Neoplastic Meningitis

  • Fareeha Siddiqui MD
  • Lisa Marr MD
  • David E Weissman MD

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Background     Neoplastic meningitis (NM) – also known as leptomeningeal metastases, meningeal carcinomatosis, or leukemic meningitis, is a common oncologic complication representing spread of tumor cells to the subarachnoid space (SAS).  It is a complication which often portends a very short prognosis.

Epidemiology     NM is found in 20% of cancer patients at autopsy.  Among solid tumors, NM is common in breast cancer, small cell lung cancer, and melanoma while rare in gastrointestinal and gynecologic cancers.  90% of solid tumor patients with NM have widespread metastatic disease.  NM is found in 40-50% of patients with hematological malignancies, mostly commonly the acute leukemias and high-grade lymphomas (such as large cell and Burkitt lymphomas).

Signs/Symptoms     Tumor reaches the SAS by hematogenous spread via arachnoid vessels or direct invasion along nerve roots.  Cancer cells in the subarachnoid space have the potential to: a) settle in dependent portions of the neuraxis (base of brain/cranial nerves or lower spinal canal), b) grow into the surface of the brain and fill the sulci, and c) block normal paths of cerebral spinal fluid (CSF) flow.  Thus, the hallmark of diagnosis is neurological signs/symptoms at more than one level of the neuraxis:

  • Brain – headaches, nausea/vomiting, seizure, hydrocephalus.
  • Cranial Nerves – diplopia, hearing loss, facial numbness, dysphagia, dysphonia.
  • Spinal – radicular pain, weakness (usually legs), parenthesis, bladder and bowel dysfunction.

Diagnosis     Lumbar puncture typically reveals a CSF profile of high opening pressure, low glucose, high protein, and lymphocytic pleocytosis. Sensitivity for finding malignant cells is 50- 70% for one sample, increasing to 80-90% with three samples.  MRI can identify nodular/bulky areas of disease, hydrocephalus, and/or enhancement of the cortex/tentorium if tumor growth along the sulci leads to neovascularization. NM commonly causes abnormal CSF flow; this can be demonstrated by a radionucleotide cisternogram.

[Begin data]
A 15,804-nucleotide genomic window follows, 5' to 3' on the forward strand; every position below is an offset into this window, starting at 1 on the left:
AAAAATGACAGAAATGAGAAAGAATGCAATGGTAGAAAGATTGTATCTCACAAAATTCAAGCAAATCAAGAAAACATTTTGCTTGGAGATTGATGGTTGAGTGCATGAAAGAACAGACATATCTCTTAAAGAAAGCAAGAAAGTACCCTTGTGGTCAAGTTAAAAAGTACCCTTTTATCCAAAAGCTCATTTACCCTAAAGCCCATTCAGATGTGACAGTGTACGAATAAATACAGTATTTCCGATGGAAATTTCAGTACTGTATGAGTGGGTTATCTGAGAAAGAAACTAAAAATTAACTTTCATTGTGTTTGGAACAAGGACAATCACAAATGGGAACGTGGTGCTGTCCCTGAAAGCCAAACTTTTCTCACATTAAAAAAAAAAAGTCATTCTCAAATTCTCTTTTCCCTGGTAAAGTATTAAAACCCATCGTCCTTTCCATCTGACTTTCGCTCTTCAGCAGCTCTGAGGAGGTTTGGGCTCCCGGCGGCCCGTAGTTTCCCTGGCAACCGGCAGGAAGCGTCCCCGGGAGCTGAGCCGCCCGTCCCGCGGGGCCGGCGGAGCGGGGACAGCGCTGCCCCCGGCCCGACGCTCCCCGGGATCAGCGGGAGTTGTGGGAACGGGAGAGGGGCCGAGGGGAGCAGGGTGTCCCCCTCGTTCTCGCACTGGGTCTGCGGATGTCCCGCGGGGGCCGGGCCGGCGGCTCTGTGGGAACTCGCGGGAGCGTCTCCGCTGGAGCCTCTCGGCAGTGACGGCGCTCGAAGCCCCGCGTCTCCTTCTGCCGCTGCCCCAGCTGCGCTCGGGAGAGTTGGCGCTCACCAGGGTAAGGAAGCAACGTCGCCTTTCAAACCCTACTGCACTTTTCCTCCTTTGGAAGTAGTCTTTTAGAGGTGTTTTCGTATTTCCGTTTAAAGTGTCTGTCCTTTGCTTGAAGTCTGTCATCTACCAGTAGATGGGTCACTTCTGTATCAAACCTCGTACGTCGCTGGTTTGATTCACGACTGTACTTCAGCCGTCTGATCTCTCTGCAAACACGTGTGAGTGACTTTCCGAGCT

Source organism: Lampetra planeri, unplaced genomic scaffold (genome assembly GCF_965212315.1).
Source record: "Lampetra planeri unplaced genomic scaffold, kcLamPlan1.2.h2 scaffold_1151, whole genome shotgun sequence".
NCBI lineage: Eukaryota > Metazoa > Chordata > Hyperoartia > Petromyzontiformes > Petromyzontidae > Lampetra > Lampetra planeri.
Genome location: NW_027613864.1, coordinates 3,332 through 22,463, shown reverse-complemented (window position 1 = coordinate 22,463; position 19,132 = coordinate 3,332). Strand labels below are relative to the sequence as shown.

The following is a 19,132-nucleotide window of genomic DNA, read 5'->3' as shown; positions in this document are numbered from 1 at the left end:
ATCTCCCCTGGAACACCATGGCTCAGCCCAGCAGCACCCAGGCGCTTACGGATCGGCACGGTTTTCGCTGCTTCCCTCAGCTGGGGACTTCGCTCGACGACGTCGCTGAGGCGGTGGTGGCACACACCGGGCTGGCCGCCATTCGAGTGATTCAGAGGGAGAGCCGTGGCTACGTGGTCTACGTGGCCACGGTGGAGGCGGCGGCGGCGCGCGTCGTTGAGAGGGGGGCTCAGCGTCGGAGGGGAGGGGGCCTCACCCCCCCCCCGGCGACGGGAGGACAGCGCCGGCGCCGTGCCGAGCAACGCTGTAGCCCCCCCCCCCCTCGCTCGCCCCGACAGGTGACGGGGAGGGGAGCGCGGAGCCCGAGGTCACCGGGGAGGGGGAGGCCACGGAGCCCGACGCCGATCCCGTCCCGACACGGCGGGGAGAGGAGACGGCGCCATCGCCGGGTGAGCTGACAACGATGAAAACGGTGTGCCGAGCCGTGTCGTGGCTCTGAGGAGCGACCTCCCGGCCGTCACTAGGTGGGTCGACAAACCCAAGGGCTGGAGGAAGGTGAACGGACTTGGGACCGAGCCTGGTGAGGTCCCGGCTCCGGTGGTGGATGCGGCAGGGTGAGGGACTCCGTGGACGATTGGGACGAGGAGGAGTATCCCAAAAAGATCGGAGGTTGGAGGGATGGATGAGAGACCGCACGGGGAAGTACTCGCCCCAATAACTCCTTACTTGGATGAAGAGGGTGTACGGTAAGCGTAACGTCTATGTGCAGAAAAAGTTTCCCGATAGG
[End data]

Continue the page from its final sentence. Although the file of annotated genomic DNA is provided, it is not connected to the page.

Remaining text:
Prognosis and Treatment     Patients with breast cancer or hematological malignancies that have not been extensively treated with chemotherapy, have a reasonable chance at remission of their CNS disease if their systemic cancer can also be controlled.  In contrast, patients with other cancers (e.g. lung, melanoma) typically have a dismal prognosis (1-4 months) with or without treatment. In fact, the median survival of patients who underwent placement of an implanted intraventricular reservoir (Ommaya reservoir) for intrathecal chemotherapy administration was only 72 days in a multicenter retrospective analysis. Unlike spinal cord compression or brain metastases, there is no accepted role for corticosteroids except in lymphoid malignances. Treatment options include chemotherapy and/or radiation. 

  • Radiation: Either cranio-spinal irradiation (entire spinal column) or focused radiation therapy to sites of bulky or symptomatic areas (e.g. cauda equina for radicular leg pain).
  • Chemotherapy: Options include systemic high-dose chemotherapy (Ara-C or Methotrexate) intrathecal chemotherapy (1-2 times per week) administered either by repeated lumbar puncture or via repeated puncture of an Ommaya reservoir.  Commonly used intrathecal drugs include methotrexate or Ara-C.

Summary     For many patients, NM represents a pre-terminal diagnosis and no anti-neoplastic therapy is warranted.  Establishing the diagnosis in such patients may be important to help prognosticate and to anticipate future neurological problems (e.g. seizures, headache, radicular pain).  The decision whether or not to begin anti-neoplastic treatment should be made in consultation with a medical, radiation, or neurooncologist.


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  3. Kaplan JG, DeSouza TG, Farkash A, et al. Leptomeningeal metastases: comparison of clinical features and laboratory data of solid tumors, lymphomas and leukemias. J Neurooncol. 1990; 9:225-9.
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  5. Roguski M, Rughani A, et al. Survival following Ommaya reservoir placement for neoplastic meningitis. Journal of clinical neuroscience. 2015; article in press.

Version History:  This Fast Fact was originally edited by David E Weissman MD and published in April 2005. Version re-copy-edited in April 2009; edited again by Sean Marks MD July 2015 with reference #5 added and incorporated into the text.